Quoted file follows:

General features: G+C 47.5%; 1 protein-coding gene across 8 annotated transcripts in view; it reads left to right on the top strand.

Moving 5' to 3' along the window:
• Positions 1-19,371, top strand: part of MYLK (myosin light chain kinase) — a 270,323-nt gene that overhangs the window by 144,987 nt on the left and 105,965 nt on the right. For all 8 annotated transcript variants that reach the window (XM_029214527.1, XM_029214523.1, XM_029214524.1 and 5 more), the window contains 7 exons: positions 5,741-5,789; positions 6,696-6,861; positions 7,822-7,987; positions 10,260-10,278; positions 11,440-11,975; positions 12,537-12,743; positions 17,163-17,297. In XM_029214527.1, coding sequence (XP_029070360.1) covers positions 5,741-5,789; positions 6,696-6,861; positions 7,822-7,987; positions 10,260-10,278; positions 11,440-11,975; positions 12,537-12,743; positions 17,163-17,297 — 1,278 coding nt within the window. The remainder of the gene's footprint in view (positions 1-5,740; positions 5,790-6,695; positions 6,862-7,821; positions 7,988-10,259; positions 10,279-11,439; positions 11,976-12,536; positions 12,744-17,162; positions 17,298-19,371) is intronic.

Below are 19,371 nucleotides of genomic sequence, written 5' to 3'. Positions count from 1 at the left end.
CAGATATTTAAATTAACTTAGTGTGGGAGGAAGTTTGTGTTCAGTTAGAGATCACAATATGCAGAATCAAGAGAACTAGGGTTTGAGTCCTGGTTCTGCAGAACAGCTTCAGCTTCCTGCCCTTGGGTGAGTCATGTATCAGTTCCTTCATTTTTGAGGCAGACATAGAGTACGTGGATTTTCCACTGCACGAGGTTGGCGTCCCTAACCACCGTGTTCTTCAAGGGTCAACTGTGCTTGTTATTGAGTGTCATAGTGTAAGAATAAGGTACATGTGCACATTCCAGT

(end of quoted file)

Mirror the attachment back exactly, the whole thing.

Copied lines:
General features: G+C 47.5%; 1 protein-coding gene across 8 annotated transcripts in view; it reads left to right on the top strand.

Moving 5' to 3' along the window:
• Positions 1-19,371, top strand: part of MYLK (myosin light chain kinase) — a 270,323-nt gene that overhangs the window by 144,987 nt on the left and 105,965 nt on the right. For all 8 annotated transcript variants that reach the window (XM_029214527.1, XM_029214523.1, XM_029214524.1 and 5 more), the window contains 7 exons: positions 5,741-5,789; positions 6,696-6,861; positions 7,822-7,987; positions 10,260-10,278; positions 11,440-11,975; positions 12,537-12,743; positions 17,163-17,297. In XM_029214527.1, coding sequence (XP_029070360.1) covers positions 5,741-5,789; positions 6,696-6,861; positions 7,822-7,987; positions 10,260-10,278; positions 11,440-11,975; positions 12,537-12,743; positions 17,163-17,297 — 1,278 coding nt within the window. The remainder of the gene's footprint in view (positions 1-5,740; positions 5,790-6,695; positions 6,862-7,821; positions 7,988-10,259; positions 10,279-11,439; positions 11,976-12,536; positions 12,744-17,162; positions 17,298-19,371) is intronic.

Below are 19,371 nucleotides of genomic sequence, written 5' to 3'. Positions count from 1 at the left end.
CAGATATTTAAATTAACTTAGTGTGGGAGGAAGTTTGTGTTCAGTTAGAGATCACAATATGCAGAATCAAGAGAACTAGGGTTTGAGTCCTGGTTCTGCAGAACAGCTTCAGCTTCCTGCCCTTGGGTGAGTCATGTATCAGTTCCTTCATTTTTGAGGCAGACATAGAGTACGTGGATTTTCCACTGCACGAGGTTGGCGTCCCTAACCACCGTGTTCTTCAAGGGTCAACTGTGCTTGTTATTGAGTGTCATAGTGTAAGAATAAGGTACATGTGCACATTCCAGT